And so, you know, I find this convicting in my life of how easy it is to allow some false God to win the war and to find the position of glory within me. And so, what is it for you? Can you identify it in your head? What is it that is warring within you?

So, Joshua, he identifies these gods and then here’s what he does next. He basically throws down a challenge and he says to them, “You choose this day. You choose. You’ve got to choose.” And that’s what I hope will happen for us, that we will just make a choice.

Francis Schaeffer talks about how many Christians think about their choice for God as a choice that was made, past tense. In other words, I chose God on this date. I chose God at church camp, I chose God when I walked forward, I chose God when I said a prayer, I chose God when I was baptized. We think of this time when we chose God.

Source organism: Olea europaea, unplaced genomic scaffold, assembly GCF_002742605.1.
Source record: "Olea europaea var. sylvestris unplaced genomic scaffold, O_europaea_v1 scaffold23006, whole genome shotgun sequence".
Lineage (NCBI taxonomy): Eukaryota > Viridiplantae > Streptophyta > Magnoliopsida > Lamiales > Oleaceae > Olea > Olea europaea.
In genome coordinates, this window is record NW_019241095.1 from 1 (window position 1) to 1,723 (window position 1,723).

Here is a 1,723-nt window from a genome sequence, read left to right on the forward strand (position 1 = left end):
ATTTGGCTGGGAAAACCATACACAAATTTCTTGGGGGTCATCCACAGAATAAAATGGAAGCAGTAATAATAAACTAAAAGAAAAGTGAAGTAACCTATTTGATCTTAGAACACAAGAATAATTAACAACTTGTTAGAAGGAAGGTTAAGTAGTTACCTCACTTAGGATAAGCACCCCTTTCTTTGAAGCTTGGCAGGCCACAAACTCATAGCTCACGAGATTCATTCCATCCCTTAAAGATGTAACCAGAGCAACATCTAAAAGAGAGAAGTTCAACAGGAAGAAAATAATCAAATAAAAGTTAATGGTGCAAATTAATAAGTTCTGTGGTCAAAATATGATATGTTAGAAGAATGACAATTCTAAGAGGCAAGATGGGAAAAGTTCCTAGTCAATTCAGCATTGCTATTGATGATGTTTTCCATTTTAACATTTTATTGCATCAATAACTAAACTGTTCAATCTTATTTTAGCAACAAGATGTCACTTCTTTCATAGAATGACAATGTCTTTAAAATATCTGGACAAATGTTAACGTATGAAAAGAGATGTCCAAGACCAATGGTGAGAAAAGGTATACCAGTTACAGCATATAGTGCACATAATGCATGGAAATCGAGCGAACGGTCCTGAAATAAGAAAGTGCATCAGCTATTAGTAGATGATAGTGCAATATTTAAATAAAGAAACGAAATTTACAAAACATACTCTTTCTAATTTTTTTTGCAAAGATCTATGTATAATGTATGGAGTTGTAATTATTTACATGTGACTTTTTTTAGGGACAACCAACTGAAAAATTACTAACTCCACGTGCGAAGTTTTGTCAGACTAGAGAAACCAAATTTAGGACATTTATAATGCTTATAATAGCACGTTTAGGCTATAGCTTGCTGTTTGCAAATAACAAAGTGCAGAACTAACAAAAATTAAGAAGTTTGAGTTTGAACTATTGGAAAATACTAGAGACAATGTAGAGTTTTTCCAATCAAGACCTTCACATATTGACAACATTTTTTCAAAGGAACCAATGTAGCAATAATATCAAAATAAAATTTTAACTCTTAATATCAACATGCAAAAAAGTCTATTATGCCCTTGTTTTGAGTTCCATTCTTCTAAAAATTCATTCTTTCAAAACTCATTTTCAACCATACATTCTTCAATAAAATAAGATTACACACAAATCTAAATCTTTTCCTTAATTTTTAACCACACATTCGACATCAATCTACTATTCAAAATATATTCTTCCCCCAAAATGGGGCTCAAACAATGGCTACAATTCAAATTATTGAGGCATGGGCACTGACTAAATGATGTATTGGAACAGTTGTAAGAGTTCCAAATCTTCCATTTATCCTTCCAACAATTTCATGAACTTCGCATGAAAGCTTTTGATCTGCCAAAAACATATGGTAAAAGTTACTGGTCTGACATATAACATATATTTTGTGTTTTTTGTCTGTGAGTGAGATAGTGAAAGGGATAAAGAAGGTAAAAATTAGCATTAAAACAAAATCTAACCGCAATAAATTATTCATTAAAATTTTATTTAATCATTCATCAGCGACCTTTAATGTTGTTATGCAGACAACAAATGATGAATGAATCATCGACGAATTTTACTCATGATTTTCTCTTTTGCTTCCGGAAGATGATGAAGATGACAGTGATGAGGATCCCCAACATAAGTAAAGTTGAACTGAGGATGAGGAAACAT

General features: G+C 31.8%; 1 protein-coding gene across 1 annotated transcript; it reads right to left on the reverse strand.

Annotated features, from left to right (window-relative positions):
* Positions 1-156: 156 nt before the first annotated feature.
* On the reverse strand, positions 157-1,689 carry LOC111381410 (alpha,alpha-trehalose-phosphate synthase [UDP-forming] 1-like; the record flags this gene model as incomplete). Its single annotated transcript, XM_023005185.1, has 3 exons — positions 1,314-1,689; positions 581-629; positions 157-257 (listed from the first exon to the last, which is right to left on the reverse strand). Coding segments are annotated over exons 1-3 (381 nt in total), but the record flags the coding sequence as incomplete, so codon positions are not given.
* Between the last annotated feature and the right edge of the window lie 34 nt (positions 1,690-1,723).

But he points out that in this text, Schaeffer points out that the word “choose” here is not this once-and-for-all choice. Instead, it is this continuous action. It’s this ongoing choosing that is to take place for us. It’s as if Joshua is saying to the people, “As for me and my family, we chose the Lord, we are choosing the Lord, we are going to keep choosing the Lord until the very end.”
And what we have to understand as followers of Christ is it’s not just this choice we made on the day of our salvation, but it is an ongoing choice where every day there is this battle being waged, there’s this war being fought, and we decide, we choose who will sit on the throne of our hearts.